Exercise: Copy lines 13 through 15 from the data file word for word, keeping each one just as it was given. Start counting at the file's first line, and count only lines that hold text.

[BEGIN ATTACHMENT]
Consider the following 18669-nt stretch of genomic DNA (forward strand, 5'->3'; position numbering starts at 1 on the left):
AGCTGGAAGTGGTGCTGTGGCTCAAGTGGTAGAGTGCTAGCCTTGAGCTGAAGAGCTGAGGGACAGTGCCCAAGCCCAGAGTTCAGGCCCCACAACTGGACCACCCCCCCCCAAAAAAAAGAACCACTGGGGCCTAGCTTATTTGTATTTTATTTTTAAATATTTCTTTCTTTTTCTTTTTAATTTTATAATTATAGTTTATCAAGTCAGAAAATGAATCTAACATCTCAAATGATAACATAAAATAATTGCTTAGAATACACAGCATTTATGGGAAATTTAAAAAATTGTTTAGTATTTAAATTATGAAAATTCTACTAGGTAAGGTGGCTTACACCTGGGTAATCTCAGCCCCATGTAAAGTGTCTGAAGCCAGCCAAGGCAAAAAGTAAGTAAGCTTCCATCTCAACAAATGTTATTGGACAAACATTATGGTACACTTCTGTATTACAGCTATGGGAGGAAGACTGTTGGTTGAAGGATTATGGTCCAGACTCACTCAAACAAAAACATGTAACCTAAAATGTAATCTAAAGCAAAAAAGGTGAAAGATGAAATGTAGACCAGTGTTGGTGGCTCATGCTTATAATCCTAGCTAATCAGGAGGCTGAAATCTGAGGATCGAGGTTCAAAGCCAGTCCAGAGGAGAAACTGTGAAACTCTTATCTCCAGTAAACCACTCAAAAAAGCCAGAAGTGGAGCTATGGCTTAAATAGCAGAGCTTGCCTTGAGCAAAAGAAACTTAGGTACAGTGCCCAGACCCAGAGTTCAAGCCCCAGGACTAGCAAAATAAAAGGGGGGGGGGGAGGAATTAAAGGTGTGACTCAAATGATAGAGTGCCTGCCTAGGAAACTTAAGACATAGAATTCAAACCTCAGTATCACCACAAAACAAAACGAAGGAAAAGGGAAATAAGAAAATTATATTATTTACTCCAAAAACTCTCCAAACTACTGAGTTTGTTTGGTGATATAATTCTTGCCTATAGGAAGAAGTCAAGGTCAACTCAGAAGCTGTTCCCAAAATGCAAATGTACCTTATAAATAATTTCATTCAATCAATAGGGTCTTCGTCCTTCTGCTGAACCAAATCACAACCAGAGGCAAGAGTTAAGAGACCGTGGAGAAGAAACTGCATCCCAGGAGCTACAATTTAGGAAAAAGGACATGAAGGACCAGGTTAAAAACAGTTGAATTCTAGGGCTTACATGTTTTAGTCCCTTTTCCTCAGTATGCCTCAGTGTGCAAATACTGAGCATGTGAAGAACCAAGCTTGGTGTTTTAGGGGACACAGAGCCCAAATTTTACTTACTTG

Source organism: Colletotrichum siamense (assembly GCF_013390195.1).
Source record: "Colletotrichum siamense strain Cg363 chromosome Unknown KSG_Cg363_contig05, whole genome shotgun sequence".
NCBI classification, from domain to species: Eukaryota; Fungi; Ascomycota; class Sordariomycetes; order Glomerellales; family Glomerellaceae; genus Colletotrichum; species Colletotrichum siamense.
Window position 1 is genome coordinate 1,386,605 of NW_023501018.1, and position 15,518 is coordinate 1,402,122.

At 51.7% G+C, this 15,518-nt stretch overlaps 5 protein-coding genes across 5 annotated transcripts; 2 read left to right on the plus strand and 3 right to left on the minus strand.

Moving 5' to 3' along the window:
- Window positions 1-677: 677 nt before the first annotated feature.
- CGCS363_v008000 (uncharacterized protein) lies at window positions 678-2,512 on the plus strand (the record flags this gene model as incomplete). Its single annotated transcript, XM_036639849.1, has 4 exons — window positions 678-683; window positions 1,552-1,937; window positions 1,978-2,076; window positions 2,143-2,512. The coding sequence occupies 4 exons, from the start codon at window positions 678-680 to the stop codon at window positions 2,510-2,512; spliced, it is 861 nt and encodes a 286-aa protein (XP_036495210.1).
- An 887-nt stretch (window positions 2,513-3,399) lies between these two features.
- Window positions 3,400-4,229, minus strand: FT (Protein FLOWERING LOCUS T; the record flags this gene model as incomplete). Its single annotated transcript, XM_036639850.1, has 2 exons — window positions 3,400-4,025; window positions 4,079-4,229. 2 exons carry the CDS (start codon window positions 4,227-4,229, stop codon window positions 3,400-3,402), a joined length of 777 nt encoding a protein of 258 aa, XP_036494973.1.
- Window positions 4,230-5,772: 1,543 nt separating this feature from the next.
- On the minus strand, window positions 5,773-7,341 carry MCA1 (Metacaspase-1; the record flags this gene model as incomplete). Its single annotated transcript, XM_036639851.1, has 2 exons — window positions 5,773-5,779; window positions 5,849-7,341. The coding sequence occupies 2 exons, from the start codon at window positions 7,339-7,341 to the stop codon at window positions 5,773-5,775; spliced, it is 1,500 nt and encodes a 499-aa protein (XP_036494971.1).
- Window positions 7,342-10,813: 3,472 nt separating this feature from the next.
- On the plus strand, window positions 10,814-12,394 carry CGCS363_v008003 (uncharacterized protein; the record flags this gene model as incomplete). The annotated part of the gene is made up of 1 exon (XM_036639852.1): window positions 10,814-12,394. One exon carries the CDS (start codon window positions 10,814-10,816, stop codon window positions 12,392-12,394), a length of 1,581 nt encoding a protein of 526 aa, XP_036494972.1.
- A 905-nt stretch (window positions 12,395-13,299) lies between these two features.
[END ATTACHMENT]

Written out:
- Window positions 4,230-5,772: 1,543 nt separating this feature from the next.
- On the minus strand, window positions 5,773-7,341 carry MCA1 (Metacaspase-1; the record flags this gene model as incomplete). Its single annotated transcript, XM_036639851.1, has 2 exons — window positions 5,773-5,779; window positions 5,849-7,341. The coding sequence occupies 2 exons, from the start codon at window positions 7,339-7,341 to the stop codon at window positions 5,773-5,775; spliced, it is 1,500 nt and encodes a 499-aa protein (XP_036494971.1).
- Window positions 7,342-10,813: 3,472 nt separating this feature from the next.